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Self-medication Pattern and Prevalence Among Iranian Medical Sciences Students

[ Vol. 15 , Issue. 1 ]

Author(s):

Nastaran Niroomand, Mohsen Bayati, Mozhgan Seif, Somayeh Delavari and Sajad Delavari*   Pages 45 - 52 ( 8 )

Abstract:


Background: Self-medication could be risky behavior and has negative effects. While Over the Counter (OTC) drugs are available at drugstores, the behavior has become prevalent among the general population.

Objective: This study aimed at surveying self-medication behavior among medical sciences students of Shiraz, Iran.

Methods: A sample of 396 students from medical, paramedical, and health sciences disciplines were included in this cross-sectional study. They were asked to fill a questionnaire about their demographics and socioeconomic status, medication usage and self-medication in the last six months, information about the correct use of medication, and information about negative results of selfmedication. Data were analyzed using chi-square, t-test and logistic regression model using R statistical software.

Results: Almost 72% of participants reported self-medication in the past sixth months. The main reasons included trust in their own diagnosis (59.9%), mildness of the disease (56.6%), and having previous experience about the disease (56%). Cough or cold (84.5%), headache (66.3%), and body pain (60.2%) were the most frequent diseases that led to self-medication. The majority of the participants (77.7%) reported they select their medicine on their own decision. Furthermore, self-medication was highly related to having medicine stock at home (OR=2.692), having less information about negative results of self-medication (OR=0.835), and more non-syllabus study time (OR=1.041).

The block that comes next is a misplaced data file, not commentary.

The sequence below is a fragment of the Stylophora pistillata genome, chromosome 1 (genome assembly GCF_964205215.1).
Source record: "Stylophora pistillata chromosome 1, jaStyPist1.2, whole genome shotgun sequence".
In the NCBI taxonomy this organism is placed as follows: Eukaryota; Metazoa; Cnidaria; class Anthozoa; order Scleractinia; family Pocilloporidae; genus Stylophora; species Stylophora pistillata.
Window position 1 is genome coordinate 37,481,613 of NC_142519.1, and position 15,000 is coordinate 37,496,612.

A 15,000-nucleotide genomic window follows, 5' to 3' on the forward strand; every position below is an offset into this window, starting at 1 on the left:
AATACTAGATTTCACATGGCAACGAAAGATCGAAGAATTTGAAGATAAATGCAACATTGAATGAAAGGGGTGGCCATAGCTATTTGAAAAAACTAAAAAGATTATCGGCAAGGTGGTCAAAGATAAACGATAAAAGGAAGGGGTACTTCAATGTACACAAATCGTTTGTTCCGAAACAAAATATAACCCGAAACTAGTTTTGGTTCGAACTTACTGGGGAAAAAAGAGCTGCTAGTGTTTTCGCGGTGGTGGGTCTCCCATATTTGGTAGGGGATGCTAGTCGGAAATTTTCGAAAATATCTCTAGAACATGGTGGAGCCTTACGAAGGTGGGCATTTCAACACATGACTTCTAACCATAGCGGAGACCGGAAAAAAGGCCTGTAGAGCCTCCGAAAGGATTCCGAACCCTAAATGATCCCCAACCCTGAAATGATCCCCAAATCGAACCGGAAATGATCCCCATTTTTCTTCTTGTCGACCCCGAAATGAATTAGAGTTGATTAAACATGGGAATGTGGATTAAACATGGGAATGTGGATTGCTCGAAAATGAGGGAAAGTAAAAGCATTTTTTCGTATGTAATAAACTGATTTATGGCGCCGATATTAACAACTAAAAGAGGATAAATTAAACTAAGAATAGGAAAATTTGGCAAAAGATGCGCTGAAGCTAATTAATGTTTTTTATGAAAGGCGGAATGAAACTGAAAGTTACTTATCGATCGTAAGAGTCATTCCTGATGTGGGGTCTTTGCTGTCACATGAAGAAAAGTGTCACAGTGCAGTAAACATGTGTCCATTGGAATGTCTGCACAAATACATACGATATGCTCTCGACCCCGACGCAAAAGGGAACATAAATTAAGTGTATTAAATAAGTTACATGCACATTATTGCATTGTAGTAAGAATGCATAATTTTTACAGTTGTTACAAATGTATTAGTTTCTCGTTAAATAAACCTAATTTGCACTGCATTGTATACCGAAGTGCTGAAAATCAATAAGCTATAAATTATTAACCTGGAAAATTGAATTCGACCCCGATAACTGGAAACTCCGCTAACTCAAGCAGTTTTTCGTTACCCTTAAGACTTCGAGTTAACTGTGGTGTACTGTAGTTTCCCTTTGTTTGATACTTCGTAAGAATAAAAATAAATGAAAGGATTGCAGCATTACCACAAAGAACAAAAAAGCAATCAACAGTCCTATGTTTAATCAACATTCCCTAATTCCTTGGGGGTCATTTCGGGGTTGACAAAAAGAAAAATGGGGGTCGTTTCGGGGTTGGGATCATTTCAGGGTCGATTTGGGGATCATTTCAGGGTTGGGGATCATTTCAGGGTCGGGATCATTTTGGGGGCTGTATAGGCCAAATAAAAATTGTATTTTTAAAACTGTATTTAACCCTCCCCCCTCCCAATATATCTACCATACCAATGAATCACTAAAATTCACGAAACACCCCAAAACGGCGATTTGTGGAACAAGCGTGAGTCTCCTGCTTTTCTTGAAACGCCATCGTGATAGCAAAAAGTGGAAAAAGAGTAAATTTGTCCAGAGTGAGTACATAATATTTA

Conclusion: Although, medical science students have information about the treatment of illnesses, they should be more informed about negative results and side-effects of self-medication. They should also share their knowledge with society to decrease self-medication.

Keywords:

Self-medication, medical students, nonprescription drugs, healthcare-seeking behavior, over the counter, paramedical.

Affiliation:

Student Research Committee, School of Management and Information Sciences, Shiraz University of Medical Sciences, Shiraz, Health Human Resources Research Center, School of Management and Information Sciences, Shiraz University of Medical Sciences, Shiraz, Department of Epidemiology, School of Health, Shiraz University of Medical Sciences, Shiraz, Center for Educational Research in Medical Sciences (CERMS), Department of Medical Education, School of Medicine, Iran University of Medical Sciences, Tehran, Health Human Resources Research Center, School of Management and Information Sciences, Shiraz University of Medical Sciences, Shiraz

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